Thursday, September 15, 2005

I am a prosopagnostic!

Huh? What in hell's name is a prosopagnostic?

Now there's a question. Prosopagnosia is not a widely recognised illness or condition, but nevertheless I suffer from it. Let's call it dyslexia for faces. I can't remember them.

Of course, everyone forgets faces (except for those tiresome people who go around saying "I never forget a face!"). But this is a bit different: it's like however hard I try to remember a face, the bits of the face just won't gel into a whole face when I attempt to recall it. If I think "eyes" then I can recall a person's eyes; when I think "mouth" then the same thing happens. But try to think "face" and I get to see eyes and mouth, but they don't seem to have any relationship to each other. Don't ask for noses or ears - my brain just doesn't seem to process them.

It's a bugger, I tell you.

So how do I cope? Well, I tend to rely on other things to help me identify people. Hairstyles are useful - except that when a person changes their hairstyle the chances are good that I won't recognise them. Clothes and jewellery are less useful because they change more often. Voice is a godsend! I can recognise people's voices quite easily, so sometimes I have to wait until someone else speaks before their name clicks into place. There's also something I call "face types" - maybe a few dozen stock outlines of a face which I seem to use to help identify people - useful for recognising families, but not much help identifying individuals within the family.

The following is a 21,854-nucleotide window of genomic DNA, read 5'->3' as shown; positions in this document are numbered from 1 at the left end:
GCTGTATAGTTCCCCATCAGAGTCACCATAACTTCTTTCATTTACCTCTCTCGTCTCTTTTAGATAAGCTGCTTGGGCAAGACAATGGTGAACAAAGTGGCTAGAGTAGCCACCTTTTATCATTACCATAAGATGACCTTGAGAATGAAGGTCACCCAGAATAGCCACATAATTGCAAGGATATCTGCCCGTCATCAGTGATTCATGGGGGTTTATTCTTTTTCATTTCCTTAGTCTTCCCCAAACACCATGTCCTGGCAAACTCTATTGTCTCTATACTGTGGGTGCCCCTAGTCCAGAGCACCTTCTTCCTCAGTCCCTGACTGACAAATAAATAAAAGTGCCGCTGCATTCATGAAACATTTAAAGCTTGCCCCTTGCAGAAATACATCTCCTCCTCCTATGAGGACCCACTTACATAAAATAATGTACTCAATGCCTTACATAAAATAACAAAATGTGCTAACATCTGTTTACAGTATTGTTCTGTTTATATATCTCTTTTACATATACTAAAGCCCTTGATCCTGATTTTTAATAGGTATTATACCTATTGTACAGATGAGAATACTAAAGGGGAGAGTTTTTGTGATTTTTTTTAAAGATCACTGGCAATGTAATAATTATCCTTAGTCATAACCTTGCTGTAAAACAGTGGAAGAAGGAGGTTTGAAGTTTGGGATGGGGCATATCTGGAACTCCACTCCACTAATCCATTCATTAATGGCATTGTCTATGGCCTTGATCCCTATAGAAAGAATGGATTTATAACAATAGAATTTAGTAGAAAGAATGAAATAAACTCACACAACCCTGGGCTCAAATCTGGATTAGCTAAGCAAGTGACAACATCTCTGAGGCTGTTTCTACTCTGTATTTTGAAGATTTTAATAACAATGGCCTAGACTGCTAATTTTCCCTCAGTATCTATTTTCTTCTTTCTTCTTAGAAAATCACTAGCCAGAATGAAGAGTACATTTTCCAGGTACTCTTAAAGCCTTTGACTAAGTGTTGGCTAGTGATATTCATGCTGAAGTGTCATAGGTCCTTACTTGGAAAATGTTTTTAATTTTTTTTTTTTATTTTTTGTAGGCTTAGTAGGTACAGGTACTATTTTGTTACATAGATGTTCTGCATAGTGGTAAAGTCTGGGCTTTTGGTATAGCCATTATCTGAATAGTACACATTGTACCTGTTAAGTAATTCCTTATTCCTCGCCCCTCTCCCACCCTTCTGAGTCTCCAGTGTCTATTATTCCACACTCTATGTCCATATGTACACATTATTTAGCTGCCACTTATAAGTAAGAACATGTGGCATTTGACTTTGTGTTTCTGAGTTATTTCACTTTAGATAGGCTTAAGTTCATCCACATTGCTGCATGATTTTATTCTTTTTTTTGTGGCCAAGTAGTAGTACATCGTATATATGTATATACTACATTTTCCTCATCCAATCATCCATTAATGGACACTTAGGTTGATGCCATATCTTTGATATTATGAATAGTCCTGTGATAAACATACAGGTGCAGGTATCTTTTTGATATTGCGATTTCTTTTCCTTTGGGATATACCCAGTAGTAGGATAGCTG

Because prosopagnosia is not a well reported condition, I never knew I suffered from it until I stumbled across a reference to it in some magazine or other earlier this year. Google brings up about 74,000 hits for the word. Some of the more interesting hits include this one and this one - both personal accounts of living with the condition. And here's a more scientific site.

Finding those websites was a comfort to me. Firstly, I had no idea I had a problem until I came across the word - I just assumed everybody went through life like me, the only difference being that they had better ways of remembering who people were than I did. And secondly, reading through the websites made me realise that if I had the condition, then it was quite mild compared to what others suffered. I can remember a face if I'm in fairly constant contact with a person (very helpful for work colleagues), or if I have their photo around so I can remind myself of what they look like. My Mother's photo is kept on the fridge door - going to meet her at Victoria coach station and realising I couldn't remember what she looked like is not an experience I want to repeat! Luckily she's only little and has light grey hair in a perm, and her voice is unforgettable. Following films and TV is not too problematic either - though don't ask me to name the actors.

Yes, I have had some embarrasing moments. Cousins can be particularly troublesome - I know they're related to me but can't remember exactly who they are. They tend to sound quite similar too, and they always insist on asking me "do you remember which one I am?" Chatting people up in a bar can be hazardous. And I hate - hate - networking.

But it's not too much of a problem. Everybody seems to answers to the word "you".

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